China lifts 18-year-old ban on Japanese beef imports as Beijing seeks to warm trade ties with Tokyo
- The removal of the ban on Japanese cows under 30 months old came before this week’s visit to China by Japanese Prime Minister Shinzo Abe
- China announced it will reduce tariffs on frozen pork from 2020, while also confirming pork imports in November surged more than 150 per cent from a year ago
China has lifted an 18-year-long ban on beef imported from Japan in a fresh sign that Beijing is trying to warm its relationship with Tokyo, as well as feed a growing appetite for meat.
The import ban on beef from Japanese cows under 30 months old has been immediately removed, according to a notice published by the General Administration of Customs on Thursday, paving the way for one of the most popular Japanese agricultural products to return to the dining table of the world’s largest meat consumer after nearly two decades.
The decision, which also includes lifting restrictions on Japanese pork and mutton, came before this week’s visit to China by Japanese Prime Minister Shinzo Abe, his second trip to Beijing since bilateral ties between Asia’s two biggest economies began thawing last year.
China’s levels of beef imports have been rising strongly as Chinese consumer’s appetite for high-quality meat grows with their income levels. In the first 10 months of 2019, China imported 1.28 million tonnes of beef, a rise of 54.5 per cent from the same period last year, according to China’s Ministry of Agriculture, with the majority coming from Australia, Brazil and Argentina.
China placed the import ban on Japanese beef in 2001 after an outbreak of BSE, also known as mad cow disease, but Chinese consumers’ appetite for the world famous wagyu beef resulted in rampant smuggling, and in 2015, Shanghai police arrested a gang of 30 for smuggling Japanese beef into China.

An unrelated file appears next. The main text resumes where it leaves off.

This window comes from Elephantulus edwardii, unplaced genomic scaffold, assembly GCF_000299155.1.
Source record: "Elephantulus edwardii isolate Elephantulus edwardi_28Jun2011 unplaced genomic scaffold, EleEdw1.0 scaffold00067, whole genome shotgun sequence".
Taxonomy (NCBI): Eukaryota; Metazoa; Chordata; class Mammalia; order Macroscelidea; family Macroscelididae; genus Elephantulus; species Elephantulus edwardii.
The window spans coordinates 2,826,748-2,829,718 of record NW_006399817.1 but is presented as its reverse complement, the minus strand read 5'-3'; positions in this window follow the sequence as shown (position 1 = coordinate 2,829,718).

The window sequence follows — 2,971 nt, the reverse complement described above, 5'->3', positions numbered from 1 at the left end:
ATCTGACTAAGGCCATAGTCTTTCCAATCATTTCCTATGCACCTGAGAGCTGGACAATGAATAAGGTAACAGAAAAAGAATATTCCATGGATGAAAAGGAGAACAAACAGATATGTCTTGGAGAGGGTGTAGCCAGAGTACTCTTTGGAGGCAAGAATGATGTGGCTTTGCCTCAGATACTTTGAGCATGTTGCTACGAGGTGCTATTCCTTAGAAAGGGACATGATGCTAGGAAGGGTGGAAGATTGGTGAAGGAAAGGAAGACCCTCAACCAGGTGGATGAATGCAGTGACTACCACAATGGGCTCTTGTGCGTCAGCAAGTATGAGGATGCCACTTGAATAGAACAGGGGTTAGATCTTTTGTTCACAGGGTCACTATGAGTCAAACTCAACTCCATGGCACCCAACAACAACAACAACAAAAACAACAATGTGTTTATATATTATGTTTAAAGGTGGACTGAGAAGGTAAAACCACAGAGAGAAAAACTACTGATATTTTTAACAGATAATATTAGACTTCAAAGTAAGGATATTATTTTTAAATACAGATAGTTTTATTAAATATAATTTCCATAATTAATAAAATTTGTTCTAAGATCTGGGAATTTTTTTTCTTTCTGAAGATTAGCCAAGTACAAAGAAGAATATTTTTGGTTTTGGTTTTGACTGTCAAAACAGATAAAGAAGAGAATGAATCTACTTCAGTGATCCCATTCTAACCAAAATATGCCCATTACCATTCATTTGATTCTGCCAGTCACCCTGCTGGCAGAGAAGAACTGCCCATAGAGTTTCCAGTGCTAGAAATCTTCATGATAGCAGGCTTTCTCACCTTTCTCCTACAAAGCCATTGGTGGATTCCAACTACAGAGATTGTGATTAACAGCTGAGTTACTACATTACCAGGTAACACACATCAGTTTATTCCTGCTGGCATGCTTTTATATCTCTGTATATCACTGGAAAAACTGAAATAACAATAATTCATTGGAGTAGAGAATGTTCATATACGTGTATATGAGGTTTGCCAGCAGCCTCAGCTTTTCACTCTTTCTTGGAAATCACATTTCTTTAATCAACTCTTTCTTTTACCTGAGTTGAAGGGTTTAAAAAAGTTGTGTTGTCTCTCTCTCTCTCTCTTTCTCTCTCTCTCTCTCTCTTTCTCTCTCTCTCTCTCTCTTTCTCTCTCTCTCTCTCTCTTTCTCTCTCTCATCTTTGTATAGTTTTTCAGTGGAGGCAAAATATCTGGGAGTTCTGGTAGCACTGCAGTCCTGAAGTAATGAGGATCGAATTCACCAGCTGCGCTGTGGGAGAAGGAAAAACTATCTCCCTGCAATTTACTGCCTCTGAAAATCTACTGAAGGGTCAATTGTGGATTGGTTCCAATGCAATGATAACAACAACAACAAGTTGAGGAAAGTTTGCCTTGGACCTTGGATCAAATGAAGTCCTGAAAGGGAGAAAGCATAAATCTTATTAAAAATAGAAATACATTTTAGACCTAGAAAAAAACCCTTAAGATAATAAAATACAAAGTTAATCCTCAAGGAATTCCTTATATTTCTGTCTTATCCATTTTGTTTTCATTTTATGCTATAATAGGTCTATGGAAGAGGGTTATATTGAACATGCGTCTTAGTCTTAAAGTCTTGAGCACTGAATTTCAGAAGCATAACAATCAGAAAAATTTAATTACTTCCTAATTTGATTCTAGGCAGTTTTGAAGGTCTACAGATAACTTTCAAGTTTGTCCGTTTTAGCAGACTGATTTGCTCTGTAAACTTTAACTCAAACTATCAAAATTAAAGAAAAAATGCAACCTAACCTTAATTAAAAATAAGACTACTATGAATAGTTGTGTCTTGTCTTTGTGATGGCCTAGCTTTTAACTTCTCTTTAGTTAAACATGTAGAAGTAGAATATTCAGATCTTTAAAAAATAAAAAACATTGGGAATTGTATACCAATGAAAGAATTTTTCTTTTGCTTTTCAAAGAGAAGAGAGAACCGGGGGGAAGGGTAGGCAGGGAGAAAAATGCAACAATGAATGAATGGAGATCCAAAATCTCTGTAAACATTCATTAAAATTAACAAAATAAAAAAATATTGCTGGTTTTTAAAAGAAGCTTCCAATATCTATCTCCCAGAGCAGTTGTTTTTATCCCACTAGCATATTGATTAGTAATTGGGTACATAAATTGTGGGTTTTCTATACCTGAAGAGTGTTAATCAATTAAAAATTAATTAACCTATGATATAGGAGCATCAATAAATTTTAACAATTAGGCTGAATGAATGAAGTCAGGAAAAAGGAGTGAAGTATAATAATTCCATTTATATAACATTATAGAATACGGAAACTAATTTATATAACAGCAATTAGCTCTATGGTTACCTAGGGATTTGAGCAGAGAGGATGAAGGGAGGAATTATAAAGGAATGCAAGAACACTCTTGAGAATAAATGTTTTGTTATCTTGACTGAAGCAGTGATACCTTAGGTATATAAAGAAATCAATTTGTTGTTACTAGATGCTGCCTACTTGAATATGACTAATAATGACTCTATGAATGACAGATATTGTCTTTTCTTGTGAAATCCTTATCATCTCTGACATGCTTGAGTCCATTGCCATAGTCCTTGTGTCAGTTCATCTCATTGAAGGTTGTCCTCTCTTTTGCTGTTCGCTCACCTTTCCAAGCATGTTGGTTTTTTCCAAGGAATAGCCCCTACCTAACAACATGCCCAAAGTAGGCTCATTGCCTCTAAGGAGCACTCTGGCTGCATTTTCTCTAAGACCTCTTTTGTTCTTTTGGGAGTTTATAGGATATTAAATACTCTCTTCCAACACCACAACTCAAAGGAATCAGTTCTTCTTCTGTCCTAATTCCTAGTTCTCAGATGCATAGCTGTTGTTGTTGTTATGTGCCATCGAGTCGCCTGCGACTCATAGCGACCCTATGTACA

A Chinese manager of a beef trading firm based in Japan, who only gave his family Zhong, said that smuggling of Japanese beef into China was rampant due to the strong demand, and that the illegal business is “an open secret”.
“There’s supply as long as there’s demand. Chinese consumers want Japanese beef with or without the ban,” Zhong said.
The Japanese side has repeatedly requested for China to lift the ban and the two countries finally agreed to an animal health and quarantine deal a month ago during a visit by Chinese Foreign Minister Wang Yi to Japan.
The Japanese government said earlier this month that it hopes to double the country’s output of wagyu beef, known for its tenderness and marbled fat, to 300,000 tonnes by the financial year of 2035 to meet rising overseas demand.
China lifted its ban on US beef imports in 2017 after 14 years, however, it failed to make significant inroads into the Chinese market after Beijing’s tariffs made it less competitive compared to products from other countries.